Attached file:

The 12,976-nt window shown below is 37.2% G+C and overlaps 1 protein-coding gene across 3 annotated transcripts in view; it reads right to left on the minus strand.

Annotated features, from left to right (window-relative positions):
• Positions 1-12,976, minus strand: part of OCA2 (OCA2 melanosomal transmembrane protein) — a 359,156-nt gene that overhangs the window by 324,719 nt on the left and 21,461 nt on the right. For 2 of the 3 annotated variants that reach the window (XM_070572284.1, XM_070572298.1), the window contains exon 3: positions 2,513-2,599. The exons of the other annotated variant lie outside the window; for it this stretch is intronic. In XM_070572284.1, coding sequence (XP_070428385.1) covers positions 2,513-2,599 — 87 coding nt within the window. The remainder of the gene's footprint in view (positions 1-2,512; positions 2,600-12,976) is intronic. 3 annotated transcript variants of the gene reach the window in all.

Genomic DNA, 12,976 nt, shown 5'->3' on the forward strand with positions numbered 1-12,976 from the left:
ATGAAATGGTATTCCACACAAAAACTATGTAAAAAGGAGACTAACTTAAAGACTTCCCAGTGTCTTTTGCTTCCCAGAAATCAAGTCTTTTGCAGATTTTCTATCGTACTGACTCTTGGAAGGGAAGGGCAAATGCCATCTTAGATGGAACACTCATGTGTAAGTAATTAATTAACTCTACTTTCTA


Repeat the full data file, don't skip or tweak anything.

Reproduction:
The 12,976-nt window shown below is 37.2% G+C and overlaps 1 protein-coding gene across 3 annotated transcripts in view; it reads right to left on the minus strand.

Annotated features, from left to right (window-relative positions):
• Positions 1-12,976, minus strand: part of OCA2 (OCA2 melanosomal transmembrane protein) — a 359,156-nt gene that overhangs the window by 324,719 nt on the left and 21,461 nt on the right. For 2 of the 3 annotated variants that reach the window (XM_070572284.1, XM_070572298.1), the window contains exon 3: positions 2,513-2,599. The exons of the other annotated variant lie outside the window; for it this stretch is intronic. In XM_070572284.1, coding sequence (XP_070428385.1) covers positions 2,513-2,599 — 87 coding nt within the window. The remainder of the gene's footprint in view (positions 1-2,512; positions 2,600-12,976) is intronic. 3 annotated transcript variants of the gene reach the window in all.

Genomic DNA, 12,976 nt, shown 5'->3' on the forward strand with positions numbered 1-12,976 from the left:
ATGAAATGGTATTCCACACAAAAACTATGTAAAAAGGAGACTAACTTAAAGACTTCCCAGTGTCTTTTGCTTCCCAGAAATCAAGTCTTTTGCAGATTTTCTATCGTACTGACTCTTGGAAGGGAAGGGCAAATGCCATCTTAGATGGAACACTCATGTGTAAGTAATTAATTAACTCTACTTTCTA